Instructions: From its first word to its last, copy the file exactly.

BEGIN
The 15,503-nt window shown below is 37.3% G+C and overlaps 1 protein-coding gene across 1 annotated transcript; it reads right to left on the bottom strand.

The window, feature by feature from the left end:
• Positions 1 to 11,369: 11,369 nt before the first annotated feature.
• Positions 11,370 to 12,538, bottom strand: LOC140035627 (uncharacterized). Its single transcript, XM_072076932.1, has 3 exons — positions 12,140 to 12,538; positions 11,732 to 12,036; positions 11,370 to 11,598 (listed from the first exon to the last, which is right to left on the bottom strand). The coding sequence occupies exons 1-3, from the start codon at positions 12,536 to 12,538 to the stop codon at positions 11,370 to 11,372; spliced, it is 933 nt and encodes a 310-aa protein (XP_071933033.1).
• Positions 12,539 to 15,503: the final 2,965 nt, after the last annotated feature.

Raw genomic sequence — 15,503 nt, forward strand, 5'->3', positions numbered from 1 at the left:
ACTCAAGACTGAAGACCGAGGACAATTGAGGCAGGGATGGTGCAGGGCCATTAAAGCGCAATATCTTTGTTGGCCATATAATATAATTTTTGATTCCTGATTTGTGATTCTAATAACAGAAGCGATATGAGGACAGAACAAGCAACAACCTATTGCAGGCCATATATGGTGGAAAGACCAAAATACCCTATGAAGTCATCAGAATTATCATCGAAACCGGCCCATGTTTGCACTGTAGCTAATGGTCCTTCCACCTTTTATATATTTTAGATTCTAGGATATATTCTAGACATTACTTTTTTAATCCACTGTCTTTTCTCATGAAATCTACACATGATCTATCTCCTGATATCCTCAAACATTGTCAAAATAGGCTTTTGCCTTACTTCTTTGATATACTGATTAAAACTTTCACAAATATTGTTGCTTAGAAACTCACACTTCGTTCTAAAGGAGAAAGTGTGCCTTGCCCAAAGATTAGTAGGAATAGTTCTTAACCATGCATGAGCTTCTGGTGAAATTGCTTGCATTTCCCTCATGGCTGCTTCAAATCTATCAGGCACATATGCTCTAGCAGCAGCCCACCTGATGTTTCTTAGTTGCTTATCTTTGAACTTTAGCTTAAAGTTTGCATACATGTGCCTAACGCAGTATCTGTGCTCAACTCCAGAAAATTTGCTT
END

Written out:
The 15,503-nt window shown below is 37.3% G+C and overlaps 1 protein-coding gene across 1 annotated transcript; it reads right to left on the bottom strand.

The window, feature by feature from the left end:
• Positions 1 to 11,369: 11,369 nt before the first annotated feature.
• Positions 11,370 to 12,538, bottom strand: LOC140035627 (uncharacterized). Its single transcript, XM_072076932.1, has 3 exons — positions 12,140 to 12,538; positions 11,732 to 12,036; positions 11,370 to 11,598 (listed from the first exon to the last, which is right to left on the bottom strand). The coding sequence occupies exons 1-3, from the start codon at positions 12,536 to 12,538 to the stop codon at positions 11,370 to 11,372; spliced, it is 933 nt and encodes a 310-aa protein (XP_071933033.1).
• Positions 12,539 to 15,503: the final 2,965 nt, after the last annotated feature.

Raw genomic sequence — 15,503 nt, forward strand, 5'->3', positions numbered from 1 at the left:
ACTCAAGACTGAAGACCGAGGACAATTGAGGCAGGGATGGTGCAGGGCCATTAAAGCGCAATATCTTTGTTGGCCATATAATATAATTTTTGATTCCTGATTTGTGATTCTAATAACAGAAGCGATATGAGGACAGAACAAGCAACAACCTATTGCAGGCCATATATGGTGGAAAGACCAAAATACCCTATGAAGTCATCAGAATTATCATCGAAACCGGCCCATGTTTGCACTGTAGCTAATGGTCCTTCCACCTTTTATATATTTTAGATTCTAGGATATATTCTAGACATTACTTTTTTAATCCACTGTCTTTTCTCATGAAATCTACACATGATCTATCTCCTGATATCCTCAAACATTGTCAAAATAGGCTTTTGCCTTACTTCTTTGATATACTGATTAAAACTTTCACAAATATTGTTGCTTAGAAACTCACACTTCGTTCTAAAGGAGAAAGTGTGCCTTGCCCAAAGATTAGTAGGAATAGTTCTTAACCATGCATGAGCTTCTGGTGAAATTGCTTGCATTTCCCTCATGGCTGCTTCAAATCTATCAGGCACATATGCTCTAGCAGCAGCCCACCTGATGTTTCTTAGTTGCTTATCTTTGAACTTTAGCTTAAAGTTTGCATACATGTGCCTAACGCAGTATCTGTGCTCAACTCCAGAAAATTTGCTT